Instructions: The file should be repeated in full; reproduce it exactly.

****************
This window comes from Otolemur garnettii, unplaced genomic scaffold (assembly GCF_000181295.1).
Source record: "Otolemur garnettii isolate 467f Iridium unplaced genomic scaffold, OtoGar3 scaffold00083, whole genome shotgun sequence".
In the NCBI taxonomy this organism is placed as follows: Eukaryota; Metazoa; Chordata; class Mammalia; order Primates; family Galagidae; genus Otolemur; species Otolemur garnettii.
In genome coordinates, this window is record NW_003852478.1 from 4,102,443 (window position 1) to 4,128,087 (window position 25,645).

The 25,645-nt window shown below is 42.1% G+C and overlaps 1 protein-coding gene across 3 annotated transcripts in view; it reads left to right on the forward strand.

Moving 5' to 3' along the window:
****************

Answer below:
This window comes from Otolemur garnettii, unplaced genomic scaffold (assembly GCF_000181295.1).
Source record: "Otolemur garnettii isolate 467f Iridium unplaced genomic scaffold, OtoGar3 scaffold00083, whole genome shotgun sequence".
In the NCBI taxonomy this organism is placed as follows: Eukaryota; Metazoa; Chordata; class Mammalia; order Primates; family Galagidae; genus Otolemur; species Otolemur garnettii.
In genome coordinates, this window is record NW_003852478.1 from 4,102,443 (window position 1) to 4,128,087 (window position 25,645).

The 25,645-nt window shown below is 42.1% G+C and overlaps 1 protein-coding gene across 3 annotated transcripts in view; it reads left to right on the forward strand.

Moving 5' to 3' along the window: